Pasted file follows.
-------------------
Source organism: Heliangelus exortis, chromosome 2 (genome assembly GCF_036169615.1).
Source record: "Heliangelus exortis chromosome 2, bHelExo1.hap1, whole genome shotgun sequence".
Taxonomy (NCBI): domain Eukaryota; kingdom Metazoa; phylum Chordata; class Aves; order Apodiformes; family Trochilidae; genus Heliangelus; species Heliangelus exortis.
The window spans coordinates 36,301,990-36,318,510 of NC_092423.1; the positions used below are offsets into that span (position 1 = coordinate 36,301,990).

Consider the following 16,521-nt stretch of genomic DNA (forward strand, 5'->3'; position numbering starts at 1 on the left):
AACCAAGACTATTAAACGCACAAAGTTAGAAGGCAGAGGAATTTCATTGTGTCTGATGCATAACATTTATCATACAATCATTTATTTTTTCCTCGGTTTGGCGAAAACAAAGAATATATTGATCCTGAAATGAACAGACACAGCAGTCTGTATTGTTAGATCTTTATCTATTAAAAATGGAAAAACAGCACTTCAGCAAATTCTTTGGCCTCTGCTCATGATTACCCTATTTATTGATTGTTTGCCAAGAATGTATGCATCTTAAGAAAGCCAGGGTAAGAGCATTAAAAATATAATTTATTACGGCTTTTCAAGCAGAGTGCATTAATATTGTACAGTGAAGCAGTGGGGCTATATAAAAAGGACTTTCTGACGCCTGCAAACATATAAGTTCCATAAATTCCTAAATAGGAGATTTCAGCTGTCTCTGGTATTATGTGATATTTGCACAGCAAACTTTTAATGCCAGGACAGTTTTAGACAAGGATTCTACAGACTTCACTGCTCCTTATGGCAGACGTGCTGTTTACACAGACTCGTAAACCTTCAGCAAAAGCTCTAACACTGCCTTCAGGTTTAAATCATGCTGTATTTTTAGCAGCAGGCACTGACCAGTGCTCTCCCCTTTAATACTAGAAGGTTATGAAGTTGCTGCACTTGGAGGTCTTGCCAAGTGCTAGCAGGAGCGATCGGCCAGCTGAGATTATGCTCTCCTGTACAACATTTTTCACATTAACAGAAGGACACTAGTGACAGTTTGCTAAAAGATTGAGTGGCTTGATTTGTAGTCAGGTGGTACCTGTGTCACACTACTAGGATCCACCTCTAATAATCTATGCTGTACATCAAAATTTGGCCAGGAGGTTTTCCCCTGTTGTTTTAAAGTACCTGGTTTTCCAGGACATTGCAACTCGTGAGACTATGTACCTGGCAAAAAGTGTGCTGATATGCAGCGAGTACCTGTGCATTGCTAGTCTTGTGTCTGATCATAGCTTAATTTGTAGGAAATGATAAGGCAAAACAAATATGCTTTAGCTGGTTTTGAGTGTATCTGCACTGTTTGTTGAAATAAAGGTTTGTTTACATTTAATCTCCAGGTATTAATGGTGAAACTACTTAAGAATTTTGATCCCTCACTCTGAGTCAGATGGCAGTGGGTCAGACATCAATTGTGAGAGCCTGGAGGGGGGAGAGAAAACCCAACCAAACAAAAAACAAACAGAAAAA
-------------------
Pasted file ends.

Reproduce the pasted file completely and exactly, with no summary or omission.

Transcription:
Source organism: Heliangelus exortis, chromosome 2 (genome assembly GCF_036169615.1).
Source record: "Heliangelus exortis chromosome 2, bHelExo1.hap1, whole genome shotgun sequence".
Taxonomy (NCBI): domain Eukaryota; kingdom Metazoa; phylum Chordata; class Aves; order Apodiformes; family Trochilidae; genus Heliangelus; species Heliangelus exortis.
The window spans coordinates 36,301,990-36,318,510 of NC_092423.1; the positions used below are offsets into that span (position 1 = coordinate 36,301,990).

Consider the following 16,521-nt stretch of genomic DNA (forward strand, 5'->3'; position numbering starts at 1 on the left):
AACCAAGACTATTAAACGCACAAAGTTAGAAGGCAGAGGAATTTCATTGTGTCTGATGCATAACATTTATCATACAATCATTTATTTTTTCCTCGGTTTGGCGAAAACAAAGAATATATTGATCCTGAAATGAACAGACACAGCAGTCTGTATTGTTAGATCTTTATCTATTAAAAATGGAAAAACAGCACTTCAGCAAATTCTTTGGCCTCTGCTCATGATTACCCTATTTATTGATTGTTTGCCAAGAATGTATGCATCTTAAGAAAGCCAGGGTAAGAGCATTAAAAATATAATTTATTACGGCTTTTCAAGCAGAGTGCATTAATATTGTACAGTGAAGCAGTGGGGCTATATAAAAAGGACTTTCTGACGCCTGCAAACATATAAGTTCCATAAATTCCTAAATAGGAGATTTCAGCTGTCTCTGGTATTATGTGATATTTGCACAGCAAACTTTTAATGCCAGGACAGTTTTAGACAAGGATTCTACAGACTTCACTGCTCCTTATGGCAGACGTGCTGTTTACACAGACTCGTAAACCTTCAGCAAAAGCTCTAACACTGCCTTCAGGTTTAAATCATGCTGTATTTTTAGCAGCAGGCACTGACCAGTGCTCTCCCCTTTAATACTAGAAGGTTATGAAGTTGCTGCACTTGGAGGTCTTGCCAAGTGCTAGCAGGAGCGATCGGCCAGCTGAGATTATGCTCTCCTGTACAACATTTTTCACATTAACAGAAGGACACTAGTGACAGTTTGCTAAAAGATTGAGTGGCTTGATTTGTAGTCAGGTGGTACCTGTGTCACACTACTAGGATCCACCTCTAATAATCTATGCTGTACATCAAAATTTGGCCAGGAGGTTTTCCCCTGTTGTTTTAAAGTACCTGGTTTTCCAGGACATTGCAACTCGTGAGACTATGTACCTGGCAAAAAGTGTGCTGATATGCAGCGAGTACCTGTGCATTGCTAGTCTTGTGTCTGATCATAGCTTAATTTGTAGGAAATGATAAGGCAAAACAAATATGCTTTAGCTGGTTTTGAGTGTATCTGCACTGTTTGTTGAAATAAAGGTTTGTTTACATTTAATCTCCAGGTATTAATGGTGAAACTACTTAAGAATTTTGATCCCTCACTCTGAGTCAGATGGCAGTGGGTCAGACATCAATTGTGAGAGCCTGGAGGGGGGAGAGAAAACCCAACCAAACAAAAAACAAACAGAAAAA